Send to

Choose Destination
See comment in PubMed Commons below
J Exp Biol. 2008 Dec;211(Pt 24):3889-907. doi: 10.1242/jeb.020578.

Stabilization and mobility of the head, neck and trunk in horses during overground locomotion: comparisons with humans and other primates.

Author information

Department of Anatomy and Neurobiology, and Caribbean Primate Research Center, University of Puerto Rico School of Medicine, PO Box 365067, San Juan, PR.


Segmental kinematics were investigated in horses during overground locomotion and compared with published reports on humans and other primates to determine the impact of a large neck on rotational mobility (> 20 deg.) and stability (< or = 20 deg.) of the head and trunk. Three adult horses (Equus caballus) performing walks, trots and canters were videotaped in lateral view. Data analysis included locomotor velocity, segmental positions, pitch and linear displacements and velocities, and head displacement frequencies. Equine, human and monkey skulls and cervical spines were measured to estimate eye and vestibular arc length during head pitch displacements. Horses stabilized all three segments in all planes during all three gaits, unlike monkeys and humans who make large head pitch and yaw rotations during walks, and monkeys that make large trunk pitch rotations during gallops. Equine head angular displacements and velocities, with some exceptions during walks, were smaller than in humans and other primates. Nevertheless, owing to greater off-axis distances, orbital and vestibular arc lengths remained larger in horses, with the exception of head-neck axial pitch during trots, in which equine arc lengths were smaller than in running humans. Unlike monkeys and humans, equine head peak-frequency ranges fell within the estimated range in which inertia has a compensatory stabilizing effect. This inertial effect was typically over-ridden, however, by muscular or ligamentous intervention. Thus, equine head pitch was not consistently compensatory, as reported in humans. The equine neck isolated the head from the trunk enabling both segments to provide a spatial reference frame.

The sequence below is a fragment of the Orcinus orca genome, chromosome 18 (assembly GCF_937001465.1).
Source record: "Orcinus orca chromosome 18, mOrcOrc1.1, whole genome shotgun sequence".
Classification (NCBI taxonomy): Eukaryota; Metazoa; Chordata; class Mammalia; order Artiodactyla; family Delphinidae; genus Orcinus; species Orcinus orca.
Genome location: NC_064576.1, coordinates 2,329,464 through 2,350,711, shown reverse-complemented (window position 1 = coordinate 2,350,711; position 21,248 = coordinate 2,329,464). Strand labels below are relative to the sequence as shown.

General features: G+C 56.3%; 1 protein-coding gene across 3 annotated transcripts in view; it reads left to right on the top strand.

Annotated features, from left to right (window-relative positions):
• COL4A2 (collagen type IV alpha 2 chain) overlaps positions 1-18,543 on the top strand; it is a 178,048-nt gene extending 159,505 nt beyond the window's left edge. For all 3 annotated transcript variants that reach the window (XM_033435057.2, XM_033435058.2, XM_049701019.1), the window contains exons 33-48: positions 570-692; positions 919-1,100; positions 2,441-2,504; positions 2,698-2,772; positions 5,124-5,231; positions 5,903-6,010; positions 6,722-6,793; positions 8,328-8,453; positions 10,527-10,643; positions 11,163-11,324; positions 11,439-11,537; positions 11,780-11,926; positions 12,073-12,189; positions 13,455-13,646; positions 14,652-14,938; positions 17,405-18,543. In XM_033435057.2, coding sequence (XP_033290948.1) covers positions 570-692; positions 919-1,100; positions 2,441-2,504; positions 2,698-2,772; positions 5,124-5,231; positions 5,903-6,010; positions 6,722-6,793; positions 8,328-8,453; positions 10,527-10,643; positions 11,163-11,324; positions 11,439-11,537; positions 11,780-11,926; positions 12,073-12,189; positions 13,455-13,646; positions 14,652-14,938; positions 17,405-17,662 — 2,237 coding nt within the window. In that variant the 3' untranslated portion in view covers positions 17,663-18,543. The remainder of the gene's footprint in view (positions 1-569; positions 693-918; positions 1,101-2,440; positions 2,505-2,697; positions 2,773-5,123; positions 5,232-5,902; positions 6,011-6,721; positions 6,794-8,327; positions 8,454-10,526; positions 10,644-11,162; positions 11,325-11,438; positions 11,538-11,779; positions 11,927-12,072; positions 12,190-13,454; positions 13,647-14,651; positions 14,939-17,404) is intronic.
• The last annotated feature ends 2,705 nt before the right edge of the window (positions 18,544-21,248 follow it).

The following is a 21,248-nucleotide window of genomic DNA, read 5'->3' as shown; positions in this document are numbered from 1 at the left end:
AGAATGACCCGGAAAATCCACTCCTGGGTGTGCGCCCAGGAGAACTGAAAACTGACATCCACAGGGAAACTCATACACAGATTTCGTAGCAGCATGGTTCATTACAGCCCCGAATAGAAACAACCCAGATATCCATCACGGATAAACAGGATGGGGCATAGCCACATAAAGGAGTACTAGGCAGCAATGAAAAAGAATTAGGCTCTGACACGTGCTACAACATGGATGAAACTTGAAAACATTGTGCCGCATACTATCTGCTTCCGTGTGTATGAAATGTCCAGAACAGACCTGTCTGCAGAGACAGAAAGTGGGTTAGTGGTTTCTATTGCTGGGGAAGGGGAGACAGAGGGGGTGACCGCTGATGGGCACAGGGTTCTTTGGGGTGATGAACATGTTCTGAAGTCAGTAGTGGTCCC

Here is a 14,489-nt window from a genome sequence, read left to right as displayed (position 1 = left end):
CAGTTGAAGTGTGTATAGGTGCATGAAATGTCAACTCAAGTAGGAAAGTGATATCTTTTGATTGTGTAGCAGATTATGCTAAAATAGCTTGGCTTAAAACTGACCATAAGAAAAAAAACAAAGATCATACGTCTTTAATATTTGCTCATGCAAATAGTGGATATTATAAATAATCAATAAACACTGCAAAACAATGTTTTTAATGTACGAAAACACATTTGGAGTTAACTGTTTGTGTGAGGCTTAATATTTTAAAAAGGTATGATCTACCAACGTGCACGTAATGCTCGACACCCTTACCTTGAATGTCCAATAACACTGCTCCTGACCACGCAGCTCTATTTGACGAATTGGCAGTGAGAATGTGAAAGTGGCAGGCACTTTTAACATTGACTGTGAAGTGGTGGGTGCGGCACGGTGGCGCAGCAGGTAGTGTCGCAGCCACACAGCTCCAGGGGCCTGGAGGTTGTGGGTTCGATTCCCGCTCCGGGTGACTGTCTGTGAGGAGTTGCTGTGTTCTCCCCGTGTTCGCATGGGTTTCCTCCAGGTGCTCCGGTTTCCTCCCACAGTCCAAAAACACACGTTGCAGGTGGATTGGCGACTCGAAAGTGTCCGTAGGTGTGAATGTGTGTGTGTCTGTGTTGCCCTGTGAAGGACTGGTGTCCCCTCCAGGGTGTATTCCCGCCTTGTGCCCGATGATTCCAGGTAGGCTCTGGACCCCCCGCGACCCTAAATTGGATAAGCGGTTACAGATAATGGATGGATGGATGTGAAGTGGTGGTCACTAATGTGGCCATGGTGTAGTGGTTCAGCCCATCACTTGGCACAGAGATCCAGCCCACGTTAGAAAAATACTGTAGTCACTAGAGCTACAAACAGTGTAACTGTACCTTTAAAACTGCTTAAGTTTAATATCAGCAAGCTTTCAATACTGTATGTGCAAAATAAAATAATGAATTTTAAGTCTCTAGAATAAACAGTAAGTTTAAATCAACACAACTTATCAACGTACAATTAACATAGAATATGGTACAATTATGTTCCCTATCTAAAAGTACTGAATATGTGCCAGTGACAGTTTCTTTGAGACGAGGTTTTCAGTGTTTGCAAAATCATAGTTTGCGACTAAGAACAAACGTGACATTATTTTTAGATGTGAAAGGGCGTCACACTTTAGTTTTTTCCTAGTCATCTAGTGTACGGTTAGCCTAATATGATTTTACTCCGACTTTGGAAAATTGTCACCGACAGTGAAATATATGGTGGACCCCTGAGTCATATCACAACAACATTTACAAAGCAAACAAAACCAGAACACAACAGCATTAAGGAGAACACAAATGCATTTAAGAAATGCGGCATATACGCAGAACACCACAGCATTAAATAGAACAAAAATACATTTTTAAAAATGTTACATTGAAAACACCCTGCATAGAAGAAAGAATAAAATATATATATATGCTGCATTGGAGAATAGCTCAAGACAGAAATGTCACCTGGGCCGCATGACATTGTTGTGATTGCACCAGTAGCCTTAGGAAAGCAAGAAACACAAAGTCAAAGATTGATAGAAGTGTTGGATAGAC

[Indexed for MEDLINE]
Free PMC Article
PubMed Commons home

PubMed Commons

How to join PubMed Commons

    Supplemental Content

    Full text links

    Icon for HighWire Icon for PubMed Central
    Loading ...
    Support Center